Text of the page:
Drug and device research could benefit indirectly from the Trump administration’s plan to remove barriers to health data sharing that make it harder for patients to access their own electronic health records.

Two major health information technology proposed rules recently issued by the Department of Health and Human Services agencies aim to eliminate hurdles that currently prevent health data sharing between plans and providers as well as to spur ways to let patients access their health information via mobile devices.

The proposed rules focus on payers, information technology vendors, and providers. But they could complement Food and Drug Administration and National Institutes of Health initiatives that are high priorities for drug and device companies and researchers. Specifically, the FDA’s plan to use data sources from everyday life to help make drug and device approval decisions and the NIH’s initiative to promote targeted treatments known as precision medicine would benefit from the proposals.

“Both rules have the potential to have a positive impact on the ability to obtain data for research,” Deven McGraw, who’s the chief regulatory office for digital medical records platform Ciitizen, told Bloomberg Law.

“There’s absolutely nothing in either one of these rules that deals specifically with research,” she said. But what both rules do instead is to make it easier to share data.

Easing the flow of data among providers, insurers, and others means patients can more easily access their medical data and have a more complete record of their health. Those patients in turn might be eager to contribute that information to research, McGraw said.

Health IT rules

The HHS released the two rules Feb. 11, in concert with the Healthcare Information and Management Systems Society’s annual conference. The first proposed rule aims to stop information blocking, which is when a health-care provider or IT vendor interferes with the exchange of health information. This problem is well-recognized by the HHS Office of the National Coordinator for Health Information Technology, which issued the rule, and by lawmakers who required the regulation in the 21st Century Cures law (Pub. L. 114-255), designed to promote faster drug and device development.

The second proposal from the Centers for Medicare & Medicaid Services would require all Medicare and Medicaid managed care plans to create app-based systems that allow patients to access their records. It’s a push to get more health data into the hands of patients while increasing interoperability, or the ability of different electronic health systems to communicate and exchange data.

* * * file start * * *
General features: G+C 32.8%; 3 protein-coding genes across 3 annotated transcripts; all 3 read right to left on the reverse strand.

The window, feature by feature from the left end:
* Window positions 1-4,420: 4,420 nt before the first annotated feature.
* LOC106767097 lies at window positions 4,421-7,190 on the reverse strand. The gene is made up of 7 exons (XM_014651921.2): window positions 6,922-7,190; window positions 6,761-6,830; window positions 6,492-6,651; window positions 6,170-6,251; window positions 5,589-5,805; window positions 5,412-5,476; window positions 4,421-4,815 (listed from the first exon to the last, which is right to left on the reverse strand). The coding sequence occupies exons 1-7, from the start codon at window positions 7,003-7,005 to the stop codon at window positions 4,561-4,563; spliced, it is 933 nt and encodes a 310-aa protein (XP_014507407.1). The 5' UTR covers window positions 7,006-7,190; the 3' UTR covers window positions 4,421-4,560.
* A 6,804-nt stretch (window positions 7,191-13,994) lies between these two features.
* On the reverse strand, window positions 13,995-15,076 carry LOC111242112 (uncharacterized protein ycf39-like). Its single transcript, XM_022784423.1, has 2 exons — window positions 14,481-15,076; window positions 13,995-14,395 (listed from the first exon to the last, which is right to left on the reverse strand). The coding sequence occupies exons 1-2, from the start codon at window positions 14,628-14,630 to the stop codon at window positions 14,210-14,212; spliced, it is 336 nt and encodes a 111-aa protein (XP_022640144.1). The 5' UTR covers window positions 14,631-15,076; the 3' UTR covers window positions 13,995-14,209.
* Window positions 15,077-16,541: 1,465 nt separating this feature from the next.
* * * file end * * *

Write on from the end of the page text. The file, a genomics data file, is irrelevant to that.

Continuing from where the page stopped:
“Even though this is all coming out of ONC and CMS right now, I feel like it’s going to have a positive, downstream effect for NIH programs like All of Us and FDA and their real-world evidence programs,” Bray Patrick-Lake told Bloomberg Law. All of Us is the NIH’s precision medicine initiative. Patrick-Lake was a co-chair of an NIH advisory panel to establish All of Us.

Opportunity and Consternation

From EHRs to whole genome sequencing to insurance claims and wearables like the Apple smartwatch and FitBit, an explosive amount of health data are being generated.

“Clinical data has been and continues to be this source of incredible opportunity,” Jeff Smith, vice president of public policy for the American Medical Informatics Association, told Bloomberg Law. “The sheer volume of data that is going to be made available for a whole bunch of other purposes could be a boon to real-world evidence and real-world data without question.”

Clinical data also have been a source of consternation because they aren’t adequately standardized or available to support health-care decisions, Smith said.

Patrick-Lake has experienced this fragmentation first hand, both in work as the director of stakeholder engagement at the Duke Clinical Research Institute and in her personal life. After an immense effort to create a complete health record for herself, Patrick-Lake is still navigating six different patient portals, multiple binders, and stacks of discs. “I can’t do anything with it,” she said.

Aggregating patients’ health information is a critical first step in giving them a complete picture of their health, and they can then decide if and how they want to share it. This is especially important in the push toward precision medicine, which the NIH defines as “an emerging approach for disease treatment and prevention that takes into account individual variability in genes, environment, and lifestyle for each person.” The Cures law authorized almost $1.5 billion for the NIH to advance precision medicine.

“If we’re going to start preventing disease, we have to start looking at people’s health earlier, before an event occurs,” Patrick-Lake said. “And that has been a huge challenge because” patients’ health records are so fragmented.

The ONC and CMS proposed rules’ goal of making health data interoperable will help fill in those information gaps so disparate sources can be integrated.

Filling those data gaps will be critical for the FDA as it turns to real-world evidence because a more complete data set will lead to stronger evidence upon which the agency can make regulatory decisions.

“It just enhances the ability that the data will be available, and that it will be relevant and accurate,” McGraw said.

The FDA told Bloomberg Law in a statement, “Interoperability would help in utilizing and evaluating medical products in both pre- and post-market settings.”